The same day, Secretary of Defense Robert Gates, while visiting Santiago, Chile, warned that failure of the Senate to Pass the START treaty would have “significant consequences” in terms of Russian cooperation with US foreign policy.

Hillary Clinton, the secretary of state, sounded the same theme in Sunday interviews on CBS, NBC and Fox, calling treaty ratification a vital national security issue. On CBS, she rebuffed a suggestion from host Bob Schieffer that failure to win treaty ratification would be viewed internationally as a further sign of the weakening of the Obama administration, like the debacle of the G20 summit last week in South Korea.

Admiral Mullen was the administration advocate for the treaty on ABC’s Sunday morning program “This Week,” and he declared the Pentagon’s unreserved support for Senate ratification as soon as possible. He said that nothing in the treaty would limit the US ability to modernize nuclear infrastructure—one of the principal pretexts employed by Republican advocates of delaying ratification.

Kyl, the deputy minority leader in the Senate and the lead Republican negotiator with the White House, had pressed for an additional $4 billion for the nuclear modernization program, and the Obama administration agreed to deliver this sum. But after pocketing the concession, Kyl simply shifted the grounds for his opposition, declaring there was not sufficient time during the lame duck session to examine all the implications of the treaty.

He called for putting off consideration until the new Senate convenes in January, when the Republican Party will have 47 senators, up from the present 41, and correspondingly greater influence.

The real goal of these political maneuvers seems not to be the actual torpedoing of the START treaty, but rather to use the treaty as leverage on the White House to extract the maximum concessions on domestic policy, particular on extension of the Bush tax cuts for the wealthy.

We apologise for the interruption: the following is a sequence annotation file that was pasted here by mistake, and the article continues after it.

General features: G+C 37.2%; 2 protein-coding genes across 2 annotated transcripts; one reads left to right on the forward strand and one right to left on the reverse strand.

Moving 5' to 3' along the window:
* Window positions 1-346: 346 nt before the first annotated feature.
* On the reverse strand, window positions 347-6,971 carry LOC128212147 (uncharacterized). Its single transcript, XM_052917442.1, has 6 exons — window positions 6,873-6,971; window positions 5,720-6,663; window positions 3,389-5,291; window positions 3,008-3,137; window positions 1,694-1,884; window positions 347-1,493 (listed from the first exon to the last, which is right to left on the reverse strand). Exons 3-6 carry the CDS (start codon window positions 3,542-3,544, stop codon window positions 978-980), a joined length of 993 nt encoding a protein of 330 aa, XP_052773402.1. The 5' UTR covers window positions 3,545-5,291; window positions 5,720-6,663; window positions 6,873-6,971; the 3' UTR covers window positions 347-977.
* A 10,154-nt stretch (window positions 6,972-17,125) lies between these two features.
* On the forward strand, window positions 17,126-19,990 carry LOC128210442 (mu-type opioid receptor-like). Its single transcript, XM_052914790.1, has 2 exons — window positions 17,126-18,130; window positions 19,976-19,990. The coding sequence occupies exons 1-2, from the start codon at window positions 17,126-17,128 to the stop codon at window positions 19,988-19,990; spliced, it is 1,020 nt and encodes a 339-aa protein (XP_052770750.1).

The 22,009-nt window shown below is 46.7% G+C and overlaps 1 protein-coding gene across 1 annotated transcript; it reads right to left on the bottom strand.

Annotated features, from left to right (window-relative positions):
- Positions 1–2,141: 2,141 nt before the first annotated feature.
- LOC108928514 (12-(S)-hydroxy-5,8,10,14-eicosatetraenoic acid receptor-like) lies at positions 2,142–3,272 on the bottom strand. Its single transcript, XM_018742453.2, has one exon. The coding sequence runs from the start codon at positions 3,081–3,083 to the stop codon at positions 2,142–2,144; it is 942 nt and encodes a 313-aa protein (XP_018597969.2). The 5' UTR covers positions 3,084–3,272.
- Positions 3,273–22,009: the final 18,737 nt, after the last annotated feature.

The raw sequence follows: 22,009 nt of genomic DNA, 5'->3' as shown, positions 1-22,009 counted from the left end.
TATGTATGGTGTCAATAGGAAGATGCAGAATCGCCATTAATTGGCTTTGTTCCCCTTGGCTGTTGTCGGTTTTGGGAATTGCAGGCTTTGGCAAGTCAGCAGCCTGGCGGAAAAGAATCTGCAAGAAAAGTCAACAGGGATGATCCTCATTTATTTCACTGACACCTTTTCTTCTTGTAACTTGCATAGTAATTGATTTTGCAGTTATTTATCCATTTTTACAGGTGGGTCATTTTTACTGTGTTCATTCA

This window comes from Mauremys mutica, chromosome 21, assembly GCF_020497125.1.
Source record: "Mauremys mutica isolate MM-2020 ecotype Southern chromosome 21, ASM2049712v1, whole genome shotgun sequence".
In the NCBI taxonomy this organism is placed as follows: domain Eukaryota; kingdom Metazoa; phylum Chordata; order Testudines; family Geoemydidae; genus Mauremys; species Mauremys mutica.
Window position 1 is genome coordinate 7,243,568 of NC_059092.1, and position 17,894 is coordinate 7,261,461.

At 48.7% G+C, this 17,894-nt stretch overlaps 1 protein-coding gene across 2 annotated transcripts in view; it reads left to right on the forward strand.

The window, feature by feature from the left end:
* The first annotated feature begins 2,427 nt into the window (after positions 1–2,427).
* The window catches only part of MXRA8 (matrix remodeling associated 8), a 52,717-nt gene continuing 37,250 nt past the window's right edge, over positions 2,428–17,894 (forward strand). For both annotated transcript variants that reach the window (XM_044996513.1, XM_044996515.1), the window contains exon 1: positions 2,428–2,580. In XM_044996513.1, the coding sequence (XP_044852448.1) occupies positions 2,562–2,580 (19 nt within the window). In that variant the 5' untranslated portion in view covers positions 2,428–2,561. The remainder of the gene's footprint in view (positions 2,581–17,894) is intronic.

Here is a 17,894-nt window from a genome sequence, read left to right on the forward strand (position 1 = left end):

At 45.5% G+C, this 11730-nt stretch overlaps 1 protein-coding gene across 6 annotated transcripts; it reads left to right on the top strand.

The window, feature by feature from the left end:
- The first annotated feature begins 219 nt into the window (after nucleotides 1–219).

It is no exaggeration to say that the actions of the congressional Republican leadership are driven almost entirely by the immediate pecuniary interests of the super-rich, who are adamantly demanding that Washington act, and act now, to extend tax cuts worth $700 billion to the financial aristocracy.

Senate Minority Leader Mitch McConnell gave a glimpse of this maniacal focus of maximizing personal wealth, when he gave the official Republican response to Obama’s radio speech. He declared that extending all the Bush-era tax cuts should be the top priority of the lame duck session of Congress, and that anything else was a diversion.

“Americans don’t think we should be raising taxes on anybody, especially in the middle of a recession,” McConnell claimed, although opinion polls consistently show overwhelming public support for ending the tax cuts for the wealthy.

In a speech on the Senate floor Thursday, McConnell was even more explicit, declaring, “The most important thing we can do to create jobs between now and Jan. 1 is to send a message to job creators that we’re not going to raise their taxes.” In other words, if the rich don’t get their tax cut, they will continue the effective freeze on hiring by major corporate employers that has contributed to the persistence of unemployment at double-digit levels.